During breakfast, the ship slips its moorings and cruises towards Peso da Régua. One of the benefits of life aboard a river cruise is the sheer sense of relaxation it brings. There is plenty of time for a spot of pampering in the on-board spa, or simply watch the ever-changing scenery pass by from the comfort of the lounge. In the late afternoon you may wish to stroll along the quayside, watching the occasional river traffic or enjoying a coffee in one of the many cafés.
This evening we enjoy a truly authentic experience as we take the short drive to a traditional quinta for tonight’s delicious dinner. You will have time to wander through part of the quinta’s fertile estate, set in a beautiful location with spectacular views over the magnificent Douro landscape, before sampling a selection of its finest wines over dinner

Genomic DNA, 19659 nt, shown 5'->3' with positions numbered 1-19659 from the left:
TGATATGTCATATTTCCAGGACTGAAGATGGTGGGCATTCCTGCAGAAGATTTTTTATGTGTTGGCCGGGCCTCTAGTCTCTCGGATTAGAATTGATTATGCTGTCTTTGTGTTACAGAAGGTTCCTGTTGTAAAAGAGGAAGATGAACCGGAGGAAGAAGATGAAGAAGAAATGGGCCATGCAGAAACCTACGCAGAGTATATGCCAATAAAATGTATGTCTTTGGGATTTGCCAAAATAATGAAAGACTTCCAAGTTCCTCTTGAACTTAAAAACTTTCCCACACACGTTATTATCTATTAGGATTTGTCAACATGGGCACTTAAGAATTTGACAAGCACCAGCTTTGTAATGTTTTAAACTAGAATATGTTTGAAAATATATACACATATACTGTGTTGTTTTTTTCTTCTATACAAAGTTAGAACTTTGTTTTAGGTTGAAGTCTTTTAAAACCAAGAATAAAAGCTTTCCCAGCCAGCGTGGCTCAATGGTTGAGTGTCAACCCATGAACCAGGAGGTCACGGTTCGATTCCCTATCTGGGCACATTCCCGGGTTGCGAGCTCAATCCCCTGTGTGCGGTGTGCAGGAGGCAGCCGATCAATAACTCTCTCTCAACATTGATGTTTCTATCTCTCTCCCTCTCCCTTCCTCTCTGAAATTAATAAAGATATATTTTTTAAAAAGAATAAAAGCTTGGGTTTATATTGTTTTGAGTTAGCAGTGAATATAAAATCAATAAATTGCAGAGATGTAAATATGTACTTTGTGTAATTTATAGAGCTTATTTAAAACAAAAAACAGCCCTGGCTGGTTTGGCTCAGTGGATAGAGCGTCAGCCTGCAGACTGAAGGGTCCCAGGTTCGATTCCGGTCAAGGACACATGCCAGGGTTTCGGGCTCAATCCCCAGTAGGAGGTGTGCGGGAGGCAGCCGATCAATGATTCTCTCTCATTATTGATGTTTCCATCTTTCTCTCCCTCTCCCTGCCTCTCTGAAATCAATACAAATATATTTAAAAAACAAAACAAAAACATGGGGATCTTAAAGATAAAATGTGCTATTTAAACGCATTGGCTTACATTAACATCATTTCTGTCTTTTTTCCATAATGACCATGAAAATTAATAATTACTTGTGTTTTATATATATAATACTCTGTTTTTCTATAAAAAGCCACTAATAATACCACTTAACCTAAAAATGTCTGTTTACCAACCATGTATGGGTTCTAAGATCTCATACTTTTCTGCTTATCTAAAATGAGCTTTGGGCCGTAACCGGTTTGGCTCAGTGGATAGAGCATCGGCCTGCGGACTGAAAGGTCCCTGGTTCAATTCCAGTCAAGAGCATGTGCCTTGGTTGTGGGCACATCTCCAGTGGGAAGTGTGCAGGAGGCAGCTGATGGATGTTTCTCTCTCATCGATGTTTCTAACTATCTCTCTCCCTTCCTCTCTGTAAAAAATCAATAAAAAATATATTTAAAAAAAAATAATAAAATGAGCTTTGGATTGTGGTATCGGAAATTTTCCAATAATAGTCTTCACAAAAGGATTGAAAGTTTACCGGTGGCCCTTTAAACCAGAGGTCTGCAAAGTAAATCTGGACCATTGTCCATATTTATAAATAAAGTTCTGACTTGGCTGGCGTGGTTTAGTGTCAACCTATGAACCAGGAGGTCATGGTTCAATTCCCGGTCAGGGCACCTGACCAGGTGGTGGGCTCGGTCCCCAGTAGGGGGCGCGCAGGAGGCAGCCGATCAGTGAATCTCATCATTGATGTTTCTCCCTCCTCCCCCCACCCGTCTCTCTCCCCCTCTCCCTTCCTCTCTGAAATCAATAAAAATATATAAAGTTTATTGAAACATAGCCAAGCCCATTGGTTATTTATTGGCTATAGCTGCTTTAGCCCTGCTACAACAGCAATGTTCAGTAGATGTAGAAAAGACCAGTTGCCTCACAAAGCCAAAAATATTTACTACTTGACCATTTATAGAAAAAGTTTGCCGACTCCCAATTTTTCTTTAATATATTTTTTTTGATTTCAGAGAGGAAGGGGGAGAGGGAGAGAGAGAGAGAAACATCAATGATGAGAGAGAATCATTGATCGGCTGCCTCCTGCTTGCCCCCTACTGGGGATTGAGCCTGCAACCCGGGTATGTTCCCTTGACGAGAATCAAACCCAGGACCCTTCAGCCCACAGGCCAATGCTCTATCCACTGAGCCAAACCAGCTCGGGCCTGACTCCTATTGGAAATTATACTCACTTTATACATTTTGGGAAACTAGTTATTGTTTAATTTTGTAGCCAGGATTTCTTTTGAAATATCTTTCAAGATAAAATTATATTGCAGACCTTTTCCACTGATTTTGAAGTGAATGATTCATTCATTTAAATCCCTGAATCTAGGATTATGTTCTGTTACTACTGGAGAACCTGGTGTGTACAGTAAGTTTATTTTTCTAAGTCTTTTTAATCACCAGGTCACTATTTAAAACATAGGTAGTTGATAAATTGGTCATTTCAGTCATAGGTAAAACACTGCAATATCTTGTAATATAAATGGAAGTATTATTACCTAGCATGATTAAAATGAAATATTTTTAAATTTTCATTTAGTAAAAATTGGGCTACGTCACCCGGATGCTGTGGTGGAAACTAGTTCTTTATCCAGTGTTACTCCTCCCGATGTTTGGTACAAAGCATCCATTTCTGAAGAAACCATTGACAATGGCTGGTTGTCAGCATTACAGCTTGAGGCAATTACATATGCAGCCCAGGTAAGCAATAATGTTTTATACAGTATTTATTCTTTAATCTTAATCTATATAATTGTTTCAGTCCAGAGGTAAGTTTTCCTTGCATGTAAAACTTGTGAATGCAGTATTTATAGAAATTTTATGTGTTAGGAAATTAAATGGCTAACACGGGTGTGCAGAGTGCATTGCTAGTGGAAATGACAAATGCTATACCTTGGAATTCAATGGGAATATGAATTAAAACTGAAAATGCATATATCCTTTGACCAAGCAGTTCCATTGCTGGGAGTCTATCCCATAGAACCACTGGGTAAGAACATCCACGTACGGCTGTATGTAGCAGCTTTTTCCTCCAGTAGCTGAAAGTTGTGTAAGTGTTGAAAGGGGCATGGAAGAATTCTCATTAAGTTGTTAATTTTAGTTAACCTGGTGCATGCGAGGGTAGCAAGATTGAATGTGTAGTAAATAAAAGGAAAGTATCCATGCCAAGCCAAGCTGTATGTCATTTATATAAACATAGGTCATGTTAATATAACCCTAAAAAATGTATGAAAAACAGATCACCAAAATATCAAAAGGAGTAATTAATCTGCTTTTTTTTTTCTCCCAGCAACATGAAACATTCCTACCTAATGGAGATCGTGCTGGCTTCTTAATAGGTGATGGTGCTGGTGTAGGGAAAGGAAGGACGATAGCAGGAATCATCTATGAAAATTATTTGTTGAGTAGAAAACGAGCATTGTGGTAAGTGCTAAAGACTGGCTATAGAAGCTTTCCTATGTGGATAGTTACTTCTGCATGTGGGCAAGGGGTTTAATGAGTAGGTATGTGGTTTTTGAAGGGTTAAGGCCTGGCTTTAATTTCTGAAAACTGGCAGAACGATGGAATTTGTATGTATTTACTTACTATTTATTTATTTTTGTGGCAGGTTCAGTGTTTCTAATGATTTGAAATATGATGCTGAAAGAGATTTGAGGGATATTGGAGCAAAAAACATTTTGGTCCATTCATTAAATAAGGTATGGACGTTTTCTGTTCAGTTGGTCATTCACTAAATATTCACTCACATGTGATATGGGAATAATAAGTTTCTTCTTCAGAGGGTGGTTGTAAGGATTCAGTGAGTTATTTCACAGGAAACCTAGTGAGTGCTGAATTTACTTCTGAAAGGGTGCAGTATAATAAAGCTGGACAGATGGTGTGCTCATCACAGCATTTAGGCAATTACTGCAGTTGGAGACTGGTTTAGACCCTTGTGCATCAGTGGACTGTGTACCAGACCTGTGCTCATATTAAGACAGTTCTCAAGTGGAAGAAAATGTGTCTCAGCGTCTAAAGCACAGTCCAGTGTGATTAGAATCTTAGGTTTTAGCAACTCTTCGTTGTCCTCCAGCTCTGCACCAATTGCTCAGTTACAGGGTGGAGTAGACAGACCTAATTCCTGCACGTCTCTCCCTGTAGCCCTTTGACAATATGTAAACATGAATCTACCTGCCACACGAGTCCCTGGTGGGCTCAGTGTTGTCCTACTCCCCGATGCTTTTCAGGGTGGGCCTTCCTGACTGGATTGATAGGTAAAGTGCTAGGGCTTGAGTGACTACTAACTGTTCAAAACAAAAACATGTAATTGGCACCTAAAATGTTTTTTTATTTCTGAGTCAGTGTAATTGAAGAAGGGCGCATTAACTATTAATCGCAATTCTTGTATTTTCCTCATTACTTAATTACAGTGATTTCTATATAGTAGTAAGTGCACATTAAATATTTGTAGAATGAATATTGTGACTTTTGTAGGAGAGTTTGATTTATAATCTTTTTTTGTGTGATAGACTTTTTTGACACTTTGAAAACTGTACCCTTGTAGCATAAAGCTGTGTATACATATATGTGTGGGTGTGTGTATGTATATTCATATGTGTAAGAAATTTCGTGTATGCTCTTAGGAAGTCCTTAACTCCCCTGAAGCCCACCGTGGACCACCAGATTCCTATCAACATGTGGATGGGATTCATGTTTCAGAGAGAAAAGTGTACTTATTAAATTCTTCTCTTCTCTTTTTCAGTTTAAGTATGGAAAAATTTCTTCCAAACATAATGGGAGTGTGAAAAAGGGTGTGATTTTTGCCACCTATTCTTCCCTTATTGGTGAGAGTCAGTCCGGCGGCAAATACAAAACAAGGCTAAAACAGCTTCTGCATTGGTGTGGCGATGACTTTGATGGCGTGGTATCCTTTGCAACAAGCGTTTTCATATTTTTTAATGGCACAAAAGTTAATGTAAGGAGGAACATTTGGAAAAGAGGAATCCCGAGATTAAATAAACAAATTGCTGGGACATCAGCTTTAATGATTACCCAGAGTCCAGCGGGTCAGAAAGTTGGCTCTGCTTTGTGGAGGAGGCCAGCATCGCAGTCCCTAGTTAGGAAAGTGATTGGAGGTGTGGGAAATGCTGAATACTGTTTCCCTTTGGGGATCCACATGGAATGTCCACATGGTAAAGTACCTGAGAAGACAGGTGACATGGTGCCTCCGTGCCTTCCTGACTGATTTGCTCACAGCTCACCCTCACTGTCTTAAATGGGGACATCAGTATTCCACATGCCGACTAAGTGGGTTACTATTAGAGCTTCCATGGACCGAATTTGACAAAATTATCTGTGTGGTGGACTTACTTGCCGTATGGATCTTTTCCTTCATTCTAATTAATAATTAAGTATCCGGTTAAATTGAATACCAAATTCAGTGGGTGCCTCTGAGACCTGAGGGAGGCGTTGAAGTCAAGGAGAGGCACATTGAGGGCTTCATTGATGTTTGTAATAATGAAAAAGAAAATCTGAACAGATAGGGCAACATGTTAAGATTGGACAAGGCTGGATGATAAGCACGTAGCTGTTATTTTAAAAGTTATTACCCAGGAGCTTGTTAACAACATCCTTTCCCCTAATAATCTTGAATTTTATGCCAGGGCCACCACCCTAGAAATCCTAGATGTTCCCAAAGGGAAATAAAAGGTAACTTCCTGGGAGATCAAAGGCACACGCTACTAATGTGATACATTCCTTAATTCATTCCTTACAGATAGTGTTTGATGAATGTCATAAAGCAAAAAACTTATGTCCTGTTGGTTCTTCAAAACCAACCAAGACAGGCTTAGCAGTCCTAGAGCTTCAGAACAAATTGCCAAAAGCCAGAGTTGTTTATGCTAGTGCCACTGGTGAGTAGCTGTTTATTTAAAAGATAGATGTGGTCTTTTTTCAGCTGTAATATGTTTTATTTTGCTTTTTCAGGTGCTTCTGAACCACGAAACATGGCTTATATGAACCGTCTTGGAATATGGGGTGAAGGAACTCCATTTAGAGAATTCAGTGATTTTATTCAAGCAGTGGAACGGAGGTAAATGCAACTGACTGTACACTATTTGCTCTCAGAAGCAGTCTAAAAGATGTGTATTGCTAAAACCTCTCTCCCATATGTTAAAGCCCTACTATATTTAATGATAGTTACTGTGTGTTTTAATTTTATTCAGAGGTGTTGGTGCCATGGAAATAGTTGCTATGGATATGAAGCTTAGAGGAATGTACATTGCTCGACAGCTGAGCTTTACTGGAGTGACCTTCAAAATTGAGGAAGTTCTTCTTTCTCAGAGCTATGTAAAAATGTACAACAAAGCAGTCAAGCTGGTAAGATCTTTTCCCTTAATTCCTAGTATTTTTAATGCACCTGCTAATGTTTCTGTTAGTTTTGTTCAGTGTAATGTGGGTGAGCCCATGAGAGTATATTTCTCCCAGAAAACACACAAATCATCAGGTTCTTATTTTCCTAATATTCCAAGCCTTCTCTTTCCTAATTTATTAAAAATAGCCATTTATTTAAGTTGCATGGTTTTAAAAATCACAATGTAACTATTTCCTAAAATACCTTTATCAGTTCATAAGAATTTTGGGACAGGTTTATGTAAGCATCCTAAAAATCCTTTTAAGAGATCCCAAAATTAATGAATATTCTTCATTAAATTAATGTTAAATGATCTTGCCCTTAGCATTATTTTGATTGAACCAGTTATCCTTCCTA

This morning after a leisurely breakfast we visit the magnificent Mateus Palace. Anyone familiar with Mateus Rosé, the wine with its characteristic “squashed” bottle shape, will have seen the palace featured on the label. Whatever your opinion of the wine, the palace is an impressive 18th century Baroque edifice beautifully mirrored in the stunning “reflecting pond”, and the extensive “French” gardens are beautifully landscaped and decorated with elegant statues. We return to the ship for another superb lunch on board and the ship departs towards Entre-os-Rios.
This afternoon is spent cruising so there’s the opportunity to truly unwind whilst the skilful captain and his crew navigate the ship effortlessly through the winding bends of this truly magnificent hilly hinterland. Head up on to the Sun Deck for spectacular viewing; as the invigorating river breeze revives you, you’ll be captivated by the ever-changing riverbank scenery slipping past – it really doesn’t get more relaxing than this! This evening is the Captain’s Dinner, hosted of course by the Captain himself, a delightful experience featuring some superb local specialities. After dinner, we are entertained by a cultural group performing traditional Portuguese folk music.